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Black Lives Matter

Updated: Jun 8, 2020

This Saturday saw the biggest Black Lives Matter protests so far in Washington DC. Figuring this is an important event, and being mindful of the many road closures, I took my bicycle to go and check it out.



My first impression of the protests was on my way from North Virginia to DC, when I encountered a small group of white people (potentially of Hispanic descent) holding up pickets signs and shouting “black lives matter” very loudly into the face of another white man standing less than a foot away who appeared to be saying something.

I was too bewildered to stop and find out what was going on. I just hoped the rest of the protest activities would be easier to understand and perhaps a little less intense.

The next thing I noticed was the black man begging for money in the street—the same guy who I’ve seen standing there for months. If I’d been driving I may have asked him if he wanted a lift to the protest downtown but alas, I was on my bike, which has a child seat in the back.


What stuck out to me next was the boarded-up storefronts in Georgetown’s posh little shopping area along M Street. Was that in response to the protests? I couldn’t help but finding the idea offensive: protecting merch in favor of demanding racial equality. Until I asked a random person about it who told me that 35 shops had been broken into the week before by vandals using the protests as cover.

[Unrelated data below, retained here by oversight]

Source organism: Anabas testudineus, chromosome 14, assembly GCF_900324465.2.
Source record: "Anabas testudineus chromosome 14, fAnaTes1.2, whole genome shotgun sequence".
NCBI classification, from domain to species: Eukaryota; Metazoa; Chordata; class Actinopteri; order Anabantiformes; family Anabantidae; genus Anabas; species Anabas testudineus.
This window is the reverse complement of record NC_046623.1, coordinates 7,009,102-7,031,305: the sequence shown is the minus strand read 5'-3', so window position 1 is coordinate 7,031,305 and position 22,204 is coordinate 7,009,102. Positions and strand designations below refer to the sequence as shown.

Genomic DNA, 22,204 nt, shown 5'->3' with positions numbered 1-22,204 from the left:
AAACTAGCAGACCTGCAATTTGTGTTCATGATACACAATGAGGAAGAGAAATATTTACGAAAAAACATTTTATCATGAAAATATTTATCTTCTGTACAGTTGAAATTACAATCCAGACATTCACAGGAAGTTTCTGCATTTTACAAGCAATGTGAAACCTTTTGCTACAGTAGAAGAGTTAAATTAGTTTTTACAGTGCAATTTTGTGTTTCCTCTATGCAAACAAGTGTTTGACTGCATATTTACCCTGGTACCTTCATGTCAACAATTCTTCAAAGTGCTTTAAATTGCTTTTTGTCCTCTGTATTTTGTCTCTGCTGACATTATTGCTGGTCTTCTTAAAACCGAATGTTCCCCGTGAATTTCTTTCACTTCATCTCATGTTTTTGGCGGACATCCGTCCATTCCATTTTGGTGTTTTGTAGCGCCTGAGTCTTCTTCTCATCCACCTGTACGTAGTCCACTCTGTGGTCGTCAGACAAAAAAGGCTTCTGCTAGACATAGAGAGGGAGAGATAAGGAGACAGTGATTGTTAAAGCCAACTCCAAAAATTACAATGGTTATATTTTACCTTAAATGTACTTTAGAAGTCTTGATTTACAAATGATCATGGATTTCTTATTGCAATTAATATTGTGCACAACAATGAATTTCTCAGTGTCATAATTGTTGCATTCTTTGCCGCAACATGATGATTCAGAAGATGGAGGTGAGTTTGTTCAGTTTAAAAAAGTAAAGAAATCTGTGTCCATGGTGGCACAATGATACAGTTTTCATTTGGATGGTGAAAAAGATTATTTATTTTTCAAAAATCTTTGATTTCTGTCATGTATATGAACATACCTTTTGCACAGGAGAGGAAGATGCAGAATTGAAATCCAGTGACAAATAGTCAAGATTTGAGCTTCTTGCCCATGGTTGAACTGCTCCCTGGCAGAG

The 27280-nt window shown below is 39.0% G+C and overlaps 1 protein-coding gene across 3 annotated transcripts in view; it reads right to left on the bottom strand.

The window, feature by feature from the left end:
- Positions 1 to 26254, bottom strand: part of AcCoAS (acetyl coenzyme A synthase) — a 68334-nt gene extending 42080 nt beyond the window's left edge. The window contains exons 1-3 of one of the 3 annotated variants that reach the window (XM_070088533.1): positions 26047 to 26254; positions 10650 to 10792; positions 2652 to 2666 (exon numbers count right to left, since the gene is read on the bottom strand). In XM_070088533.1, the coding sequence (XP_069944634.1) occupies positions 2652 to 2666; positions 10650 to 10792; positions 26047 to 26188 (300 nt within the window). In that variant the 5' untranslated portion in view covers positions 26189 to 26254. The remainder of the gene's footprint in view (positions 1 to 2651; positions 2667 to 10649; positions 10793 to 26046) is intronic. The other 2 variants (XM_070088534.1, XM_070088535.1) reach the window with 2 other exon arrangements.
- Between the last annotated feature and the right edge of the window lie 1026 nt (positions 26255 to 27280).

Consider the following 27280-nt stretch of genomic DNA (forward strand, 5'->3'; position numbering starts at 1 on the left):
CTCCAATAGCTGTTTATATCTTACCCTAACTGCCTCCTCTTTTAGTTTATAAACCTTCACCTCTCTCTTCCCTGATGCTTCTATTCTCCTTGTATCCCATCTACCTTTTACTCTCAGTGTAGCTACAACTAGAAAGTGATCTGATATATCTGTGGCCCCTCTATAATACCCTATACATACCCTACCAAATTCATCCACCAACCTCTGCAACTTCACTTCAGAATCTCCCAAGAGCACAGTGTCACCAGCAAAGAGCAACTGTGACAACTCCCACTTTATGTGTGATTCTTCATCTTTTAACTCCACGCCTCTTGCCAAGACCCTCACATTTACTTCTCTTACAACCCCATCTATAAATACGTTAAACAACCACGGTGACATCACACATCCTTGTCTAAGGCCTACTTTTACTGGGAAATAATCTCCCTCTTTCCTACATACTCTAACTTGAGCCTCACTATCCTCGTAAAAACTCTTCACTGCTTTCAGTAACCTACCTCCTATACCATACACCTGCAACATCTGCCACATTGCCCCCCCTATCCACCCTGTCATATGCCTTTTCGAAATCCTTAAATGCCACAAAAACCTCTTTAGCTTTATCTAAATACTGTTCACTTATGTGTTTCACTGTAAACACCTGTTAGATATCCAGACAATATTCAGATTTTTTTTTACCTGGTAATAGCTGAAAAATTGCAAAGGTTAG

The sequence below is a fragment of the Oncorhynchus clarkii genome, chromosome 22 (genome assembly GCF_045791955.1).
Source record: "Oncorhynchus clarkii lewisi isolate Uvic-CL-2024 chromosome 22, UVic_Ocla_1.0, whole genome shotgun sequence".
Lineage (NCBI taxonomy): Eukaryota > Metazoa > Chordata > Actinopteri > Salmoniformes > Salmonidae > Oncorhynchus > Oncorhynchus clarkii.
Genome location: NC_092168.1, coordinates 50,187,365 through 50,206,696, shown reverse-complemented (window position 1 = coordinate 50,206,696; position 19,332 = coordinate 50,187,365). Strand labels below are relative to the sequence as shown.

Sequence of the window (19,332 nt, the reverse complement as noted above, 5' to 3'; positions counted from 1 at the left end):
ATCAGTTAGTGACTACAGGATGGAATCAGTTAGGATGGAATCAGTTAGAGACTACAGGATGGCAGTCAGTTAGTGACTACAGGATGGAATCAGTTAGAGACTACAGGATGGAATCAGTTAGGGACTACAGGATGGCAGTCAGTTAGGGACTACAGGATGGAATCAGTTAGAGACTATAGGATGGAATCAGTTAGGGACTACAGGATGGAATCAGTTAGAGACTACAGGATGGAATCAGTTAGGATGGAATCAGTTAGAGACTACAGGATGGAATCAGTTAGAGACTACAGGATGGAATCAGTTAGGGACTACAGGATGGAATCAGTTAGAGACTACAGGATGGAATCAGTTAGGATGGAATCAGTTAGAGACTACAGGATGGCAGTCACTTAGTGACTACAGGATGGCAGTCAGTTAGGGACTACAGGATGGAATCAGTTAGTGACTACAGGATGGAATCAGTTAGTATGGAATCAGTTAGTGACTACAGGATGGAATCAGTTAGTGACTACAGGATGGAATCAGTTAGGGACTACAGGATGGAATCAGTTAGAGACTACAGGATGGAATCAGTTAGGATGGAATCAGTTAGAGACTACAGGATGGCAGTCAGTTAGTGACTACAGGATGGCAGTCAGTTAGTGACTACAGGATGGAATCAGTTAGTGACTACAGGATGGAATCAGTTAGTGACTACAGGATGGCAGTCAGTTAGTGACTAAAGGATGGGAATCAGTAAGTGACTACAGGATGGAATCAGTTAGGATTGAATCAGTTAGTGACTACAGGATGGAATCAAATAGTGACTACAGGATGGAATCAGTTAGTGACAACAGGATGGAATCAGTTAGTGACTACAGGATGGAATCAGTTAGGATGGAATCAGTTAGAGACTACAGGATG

My image of the protest I was headed to was now tinged with a tiny bit of danger. So far I’d failed to consider the fact that protesting the police, while being observed and controlled by the police, might be a recipe for disaster.

It didn’t help that a few minutes later I encountered a Humvee parked in the middle of a busy intersection with a boatload of military personnel surrounding it.

I actually had little idea where I was going or where the protest took place because online I’d seen that there were multiple organizations and meeting points involved. I was afraid I was too early until I saw more people with picket signs. I followed them straight to the White House.

The closer I got to the epicenter of the protest, the more it dawned on me that this was the mellowest mass protest I’d ever attended. I didn’t see any counter protests. The few police officers I saw greeted the protesters. I even saw one sitting in lotus position under a tree, presumably on break.

17th Street appeared to be one of the main drags, so I got off my bike and looked at the picket signs more closely. “I am a man,” “Am I next?,” “This will be in the history books: where do you stand?” read some of them. There were also people wearing t-shirts with the chilling words “I can’t breathe” and many people carried signs with “(White) Silence is Violence.”


Then I turned into 16th street and realized that’s where all the action was. The speeches, the music, the free water melon, and the TV cameras. Impressed, I stayed a while until it got too hot and I realized I wasn’t magically going to run into anyone I knew—fat chance anyway, with everyone wearing masks and sunglasses.


I’m happy I went to the protest instead of joining my family who were in Maryland to visit friends. I had to go this time, even more so because I’m still bitter about missing the Women’s March back in 2017. But is going to a protest the same as speaking out?

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